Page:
Fasten Your Seatbelt

With over half of the year in the books 2022 markets are off to one of its worst starts ever. Bonds finished down 10.4% for the first six months of the year making it the worst start to a year ever.  Stocks are down 20% for the first six months of the year making it the third worst start to the year per Blackrock Research. We have had a volatile first half containing more than 26 2% moves in the market. Comparatively, 2020 had 44 days with 2% moves in the market and last year there were only 7 2% swing days.

Source: Morningstar as of 6/30/22. U.S. bonds represented by the IA SBBI US Gov IT Index from 1/1/26 to 1/3/89 and the Bloomberg U.S. Agg Bond TR Index from 1/3/89 to 6/30/22. U.S. Stocks are represented by the S&P 500 Index from 3/4/57 to 6/30/22 and the IA SBBI U.S. Lrg Stock Tr USD Index from 1/1/26 to 3/4/57, unmanaged indes that are generally considered representative of the U.S. stock market during each given time period. Past performance does not guarantee or indicate future results. Index performance is for illustrative purposes only. You cannot invest directly in the index.

We are now entering into a time of the year that tends to carry more turbulence with mid-term elections approaching. To add to the turbulence, we are in uncharted waters from an inflationary stand point with June’s inflation surpassing 9%. The last time we had that level of inflation was 1981, a time when the federal fund rate was over 12% — currently it is below 2%.  The Federal reserve is the worst seat in the house tasked with taming inflation without causing a recession. While the data for July wasn’t as bad as expected, Russia’s recent actions with energy supply to Europe could create an increase in the months to come. We are in period of time with heightened geopolitical tensions, an energy crisis and still navigating our way out of a global pandemic.

So what does history tell us about the coming months? According to the Stock Trader’s Almanac over the last thirty years August ranks as the worst month for the NASDAQ, Russell 1000, S&P 500 and Dow Jones Industrial Average. The LPL Research chart of the day shows how August and September have been trouble.

Source: LPL Research, FactSet 04/29/21 (1950-2020) All indexes are unmanaged and cannot be invested into directly. Past performance is no guarantee of future results. The modern design of the S&P 500 Index was first launched in 1957. Performance before then incorporates the performance of its predecessor index, the S&P 90.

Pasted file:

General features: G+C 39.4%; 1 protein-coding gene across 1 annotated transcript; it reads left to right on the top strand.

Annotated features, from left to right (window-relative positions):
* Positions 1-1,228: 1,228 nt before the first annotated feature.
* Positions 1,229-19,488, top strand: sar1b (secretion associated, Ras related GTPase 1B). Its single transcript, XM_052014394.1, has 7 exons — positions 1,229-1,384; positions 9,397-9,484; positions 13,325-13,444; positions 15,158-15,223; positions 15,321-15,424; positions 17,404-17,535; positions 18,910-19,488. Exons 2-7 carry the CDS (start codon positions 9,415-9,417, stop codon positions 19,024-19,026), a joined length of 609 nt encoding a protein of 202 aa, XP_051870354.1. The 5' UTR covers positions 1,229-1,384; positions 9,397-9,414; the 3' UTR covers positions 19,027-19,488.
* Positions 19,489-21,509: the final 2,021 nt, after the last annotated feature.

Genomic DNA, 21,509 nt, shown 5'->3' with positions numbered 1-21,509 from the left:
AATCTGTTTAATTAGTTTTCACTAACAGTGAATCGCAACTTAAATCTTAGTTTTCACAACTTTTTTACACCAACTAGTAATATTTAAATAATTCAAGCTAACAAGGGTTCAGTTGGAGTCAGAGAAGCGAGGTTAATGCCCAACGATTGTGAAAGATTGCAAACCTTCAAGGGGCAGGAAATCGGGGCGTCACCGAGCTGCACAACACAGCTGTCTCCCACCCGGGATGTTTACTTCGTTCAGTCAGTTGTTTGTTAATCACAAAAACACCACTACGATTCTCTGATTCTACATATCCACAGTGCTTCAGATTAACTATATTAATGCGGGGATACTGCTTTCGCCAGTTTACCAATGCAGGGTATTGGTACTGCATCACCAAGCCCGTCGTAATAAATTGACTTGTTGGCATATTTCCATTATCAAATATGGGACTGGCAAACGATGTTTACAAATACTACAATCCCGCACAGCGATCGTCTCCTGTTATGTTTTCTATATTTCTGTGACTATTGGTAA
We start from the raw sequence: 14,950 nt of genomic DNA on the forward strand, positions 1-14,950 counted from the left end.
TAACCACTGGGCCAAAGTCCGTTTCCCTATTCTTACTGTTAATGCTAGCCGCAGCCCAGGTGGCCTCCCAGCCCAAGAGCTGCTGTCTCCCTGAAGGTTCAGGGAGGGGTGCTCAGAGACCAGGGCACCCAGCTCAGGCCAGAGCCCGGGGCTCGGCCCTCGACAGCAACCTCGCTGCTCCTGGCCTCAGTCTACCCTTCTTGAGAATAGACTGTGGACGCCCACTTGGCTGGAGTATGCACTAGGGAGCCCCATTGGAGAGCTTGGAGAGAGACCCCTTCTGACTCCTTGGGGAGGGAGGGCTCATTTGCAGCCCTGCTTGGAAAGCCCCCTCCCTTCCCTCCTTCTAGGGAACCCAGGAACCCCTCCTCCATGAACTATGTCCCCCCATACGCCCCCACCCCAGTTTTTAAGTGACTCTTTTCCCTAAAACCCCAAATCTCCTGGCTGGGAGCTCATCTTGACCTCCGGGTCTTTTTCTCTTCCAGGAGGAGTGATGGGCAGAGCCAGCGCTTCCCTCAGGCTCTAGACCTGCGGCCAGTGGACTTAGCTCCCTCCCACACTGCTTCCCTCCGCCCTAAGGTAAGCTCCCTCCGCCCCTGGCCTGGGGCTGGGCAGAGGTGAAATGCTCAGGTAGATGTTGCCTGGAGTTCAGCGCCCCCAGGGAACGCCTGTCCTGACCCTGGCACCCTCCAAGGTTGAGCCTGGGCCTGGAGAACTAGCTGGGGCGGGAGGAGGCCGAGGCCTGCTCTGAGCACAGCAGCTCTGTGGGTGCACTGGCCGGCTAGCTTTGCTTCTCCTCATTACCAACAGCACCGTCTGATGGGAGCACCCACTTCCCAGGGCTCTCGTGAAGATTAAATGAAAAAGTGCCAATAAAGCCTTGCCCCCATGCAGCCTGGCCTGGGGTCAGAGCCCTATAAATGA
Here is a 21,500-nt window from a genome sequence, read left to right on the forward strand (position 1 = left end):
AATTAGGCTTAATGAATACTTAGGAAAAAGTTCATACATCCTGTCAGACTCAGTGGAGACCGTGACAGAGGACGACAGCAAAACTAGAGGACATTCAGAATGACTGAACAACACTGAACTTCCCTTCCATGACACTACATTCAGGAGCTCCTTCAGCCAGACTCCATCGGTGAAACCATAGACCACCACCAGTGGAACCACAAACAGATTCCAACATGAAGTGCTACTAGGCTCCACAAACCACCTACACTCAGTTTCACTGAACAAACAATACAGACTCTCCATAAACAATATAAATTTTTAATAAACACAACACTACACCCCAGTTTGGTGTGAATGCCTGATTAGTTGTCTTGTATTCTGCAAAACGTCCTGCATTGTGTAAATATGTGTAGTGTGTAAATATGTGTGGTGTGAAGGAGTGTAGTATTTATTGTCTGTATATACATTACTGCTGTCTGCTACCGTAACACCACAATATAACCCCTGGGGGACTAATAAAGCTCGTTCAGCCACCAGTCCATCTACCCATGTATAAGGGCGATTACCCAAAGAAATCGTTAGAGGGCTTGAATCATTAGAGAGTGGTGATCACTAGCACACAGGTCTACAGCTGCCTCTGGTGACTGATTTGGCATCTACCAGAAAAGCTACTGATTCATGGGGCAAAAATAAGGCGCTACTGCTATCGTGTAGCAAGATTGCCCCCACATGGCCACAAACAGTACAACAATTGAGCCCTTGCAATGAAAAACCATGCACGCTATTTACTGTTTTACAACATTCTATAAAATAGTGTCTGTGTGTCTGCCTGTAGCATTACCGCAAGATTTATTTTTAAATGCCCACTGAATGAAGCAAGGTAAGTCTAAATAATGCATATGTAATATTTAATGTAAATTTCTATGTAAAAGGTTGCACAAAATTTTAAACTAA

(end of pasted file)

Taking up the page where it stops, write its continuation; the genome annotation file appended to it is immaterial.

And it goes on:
So, what do you from here? There are a few strategies you could pursue to benefit from a rough month during a market down turn, but which you choose will depend on your individual circumstances and the advice of your financial professional. One strategy is tax loss harvesting and Roth IRA conversions.1 With a taxable account holding assets with large gains, one strategy is to sell those positions. Conversely, positions with large losses may be sold to minimize tax impact. To avoid cash holdings after the sale, it’s advisable to replace with another security. Traditional IRAs may offer another strategy in the form of a Roth Conversion. Like tax harvesting you don’t want to sell and go to cash. The potential benefit here is converting an asset that is down which results in paying a lowered tax amount then you would have when balances were higher last year. You now have a tax-free account that could be advantageous when assets appreciate in the future. Many investment custodians permit IRA conversions to Roth as a journal of existing holdings meaning you do not have to sell to complete the conversion.

If you aren’t in a position to make those moves, the best thing to do could be to hang in there. Typically, October November and December tend to be up months for the stock market. Hopefully the bottom is near in this volatile market. However, it is important to know the next two months tend to be volatile and you should be aware to buckle up if you are staying the course.


Important Information

The economic forecasts set forth in this material may not develop as predicted and there can be no guarantee that strategies promoted will be successful.” Also, add: The opinions voiced in this material are for general information only and are not intended to provide specific advice or recommendations for any individual. All performance referenced is historical and is no guarantee of future results. All indices are unmanaged and may not be invested into directly.

[1] Traditional IRA account owners have considerations to make before performing a Roth IRA conversion. These primarily include income tax consequences on the converted amount in the year of conversion, withdrawal limitations from a Roth IRA, and income limitations for future contributions to a Roth IRA. In addition, if you are required to take a required minimum distribution (RMD) in the year you convert, you must do so before converting to a Roth IRA.